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Old 09-10-2018, 08:08 AM
5,590 posts, read 2,375,811 times
Reputation: 16694


Originally Posted by ScoPro View Post
Then why hasn't the media included Baylor in the jihad against the sex predator culture & those who cover for them?

I think they pretty much went scorched earth on Baylor and, after the requisite firings, moved on to fresh meat.

However, to me the larger question (And an unpopular one) is this: Why have we fetishized college sports to the point that it's come to this?

Don't get me wrong. Love college football.

But when colleges get into the business of essentially running semi-pro football teams, you really start making these kinds of compromises. Kids who would never make it into school, either from an academic or conduct standpoint often get admitted to college and, far worse, get a free pass once they arrive.

And don't give me that tired wheeze that football gives kids opportunities that wouldn't otherwise exist. Part of the reason these kids aren't prepared for college in the first place is because they get coddled in high school, too. And middle school.

This isn't exactly a mystery. We pretty much play this out every February before signing day. ESPN and other news crews show up at high schools across the country to film some 17- or 18-year old kid picking the college where he will attend or-- to be more precise--play. If you don't think that kind of adulation, not to mention all the courting that happens for the two or three years before that, doesn't inflate a kid's ego to massive proportions then you are living in Fantasyland.

I mean, how many stories have you read about the highly-rated athlete who does things that we wouldn't tolerate in an ordinary kid, but they get a pass because they can run, pass, catch, block, or tackle? I can't even begin to count. I mean, hell, look at Jameis Winston. Accused of raping a woman, among other alleged incidents of sexual assault, and was allowed to play with Florida State. Heisman trophy, first-round pick, and a $25,000,000 contract. Look at Joe Mixon. Broke a woman's face in four places (On video, no less) because she spurned his advances, and got charged with a misdemeanor. Hey, he was suspended for the 2014 season, but a slap on the wrist compared to what would have happened had he been an ordinary Joe. He is making millions running for the Bengals today.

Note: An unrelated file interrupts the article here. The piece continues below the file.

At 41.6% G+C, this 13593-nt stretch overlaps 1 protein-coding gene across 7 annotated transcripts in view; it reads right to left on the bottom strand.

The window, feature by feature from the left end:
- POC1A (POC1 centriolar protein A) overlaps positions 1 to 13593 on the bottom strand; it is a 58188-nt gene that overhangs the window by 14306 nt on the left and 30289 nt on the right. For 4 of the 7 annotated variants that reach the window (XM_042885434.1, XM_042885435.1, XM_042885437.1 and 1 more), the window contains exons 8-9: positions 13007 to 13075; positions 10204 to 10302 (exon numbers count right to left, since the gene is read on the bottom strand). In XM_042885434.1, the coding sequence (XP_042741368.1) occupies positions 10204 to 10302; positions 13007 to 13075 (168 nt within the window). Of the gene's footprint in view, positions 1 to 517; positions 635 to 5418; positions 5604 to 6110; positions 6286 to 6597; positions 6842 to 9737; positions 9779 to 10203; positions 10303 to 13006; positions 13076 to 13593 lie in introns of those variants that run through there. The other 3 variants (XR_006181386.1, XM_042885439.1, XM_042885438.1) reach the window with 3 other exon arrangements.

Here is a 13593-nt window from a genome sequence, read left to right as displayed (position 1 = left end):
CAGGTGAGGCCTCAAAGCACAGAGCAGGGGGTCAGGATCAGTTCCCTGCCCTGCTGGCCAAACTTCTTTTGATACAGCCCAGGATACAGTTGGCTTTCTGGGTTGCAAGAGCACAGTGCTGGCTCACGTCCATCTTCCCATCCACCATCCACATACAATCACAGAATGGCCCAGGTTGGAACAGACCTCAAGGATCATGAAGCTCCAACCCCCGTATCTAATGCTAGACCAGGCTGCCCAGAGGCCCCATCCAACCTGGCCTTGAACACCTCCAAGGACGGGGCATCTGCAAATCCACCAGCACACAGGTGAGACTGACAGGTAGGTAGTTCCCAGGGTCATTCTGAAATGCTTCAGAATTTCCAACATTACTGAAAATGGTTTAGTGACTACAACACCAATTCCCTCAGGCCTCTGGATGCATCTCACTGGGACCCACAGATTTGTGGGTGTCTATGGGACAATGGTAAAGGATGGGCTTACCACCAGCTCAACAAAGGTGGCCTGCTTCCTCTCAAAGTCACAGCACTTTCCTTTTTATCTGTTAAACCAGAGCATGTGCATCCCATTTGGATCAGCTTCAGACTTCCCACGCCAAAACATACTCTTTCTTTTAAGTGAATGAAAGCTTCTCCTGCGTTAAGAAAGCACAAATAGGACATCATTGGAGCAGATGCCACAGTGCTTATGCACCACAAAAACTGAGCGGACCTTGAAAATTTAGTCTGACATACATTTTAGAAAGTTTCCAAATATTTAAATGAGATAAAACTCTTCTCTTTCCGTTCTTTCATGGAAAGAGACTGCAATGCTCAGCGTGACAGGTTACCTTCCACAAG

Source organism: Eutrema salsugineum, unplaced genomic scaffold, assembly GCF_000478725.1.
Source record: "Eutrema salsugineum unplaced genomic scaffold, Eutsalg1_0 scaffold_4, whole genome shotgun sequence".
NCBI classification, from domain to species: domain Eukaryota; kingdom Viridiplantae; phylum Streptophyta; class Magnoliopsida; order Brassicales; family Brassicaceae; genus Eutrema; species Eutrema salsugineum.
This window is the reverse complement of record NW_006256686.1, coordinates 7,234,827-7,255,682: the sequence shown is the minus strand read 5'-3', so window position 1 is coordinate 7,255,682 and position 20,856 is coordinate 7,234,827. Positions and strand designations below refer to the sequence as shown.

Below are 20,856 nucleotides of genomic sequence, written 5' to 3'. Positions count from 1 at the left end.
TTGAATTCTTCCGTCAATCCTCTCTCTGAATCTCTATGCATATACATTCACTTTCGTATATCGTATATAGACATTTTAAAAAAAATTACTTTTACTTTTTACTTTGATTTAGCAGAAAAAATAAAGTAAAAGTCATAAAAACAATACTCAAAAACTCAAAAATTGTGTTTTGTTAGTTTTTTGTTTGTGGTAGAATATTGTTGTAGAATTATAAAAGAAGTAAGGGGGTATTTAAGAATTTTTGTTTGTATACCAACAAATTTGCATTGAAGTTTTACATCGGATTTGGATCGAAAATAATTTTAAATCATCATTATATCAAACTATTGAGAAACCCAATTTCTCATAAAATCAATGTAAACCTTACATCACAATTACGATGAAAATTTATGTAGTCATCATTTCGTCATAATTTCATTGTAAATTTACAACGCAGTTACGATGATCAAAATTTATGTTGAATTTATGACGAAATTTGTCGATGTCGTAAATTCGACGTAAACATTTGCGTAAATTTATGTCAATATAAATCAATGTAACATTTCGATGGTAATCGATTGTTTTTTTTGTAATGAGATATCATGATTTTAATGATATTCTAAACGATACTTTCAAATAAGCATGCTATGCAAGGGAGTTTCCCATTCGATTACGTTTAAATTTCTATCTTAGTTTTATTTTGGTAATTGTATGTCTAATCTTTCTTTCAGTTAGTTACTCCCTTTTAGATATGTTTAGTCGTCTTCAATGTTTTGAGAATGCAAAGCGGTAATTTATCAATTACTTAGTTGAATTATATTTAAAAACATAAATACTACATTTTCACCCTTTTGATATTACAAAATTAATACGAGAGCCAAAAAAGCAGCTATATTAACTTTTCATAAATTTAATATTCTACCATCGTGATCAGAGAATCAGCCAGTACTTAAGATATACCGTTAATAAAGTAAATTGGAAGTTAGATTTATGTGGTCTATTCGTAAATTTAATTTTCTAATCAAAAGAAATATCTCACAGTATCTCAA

In other words, if those guys were not athletes or even mediocre athletes, they would be under the jail. Instead, we hold them up and give them wheelbarrows of cash.

So in the case of Michigan State, Baylor, and just about every other college football program under the sun, the athlete does something terrible, the local police department and athletic department get to together for damage control, the victim gets paid off, and it's like it never happened at all. ESPN did a pretty good job of exposing this in 2015: Outside the Lines: College athletes at major programs benefit from confluence of factors to sometimes avoid criminal charges

The crux of the matter is this. It's all too easy for a star athlete to get off the hook compared to some ordinary kid. There's too much on the line for the school.

Last edited by MinivanDriver; 09-10-2018 at 09:19 AM..
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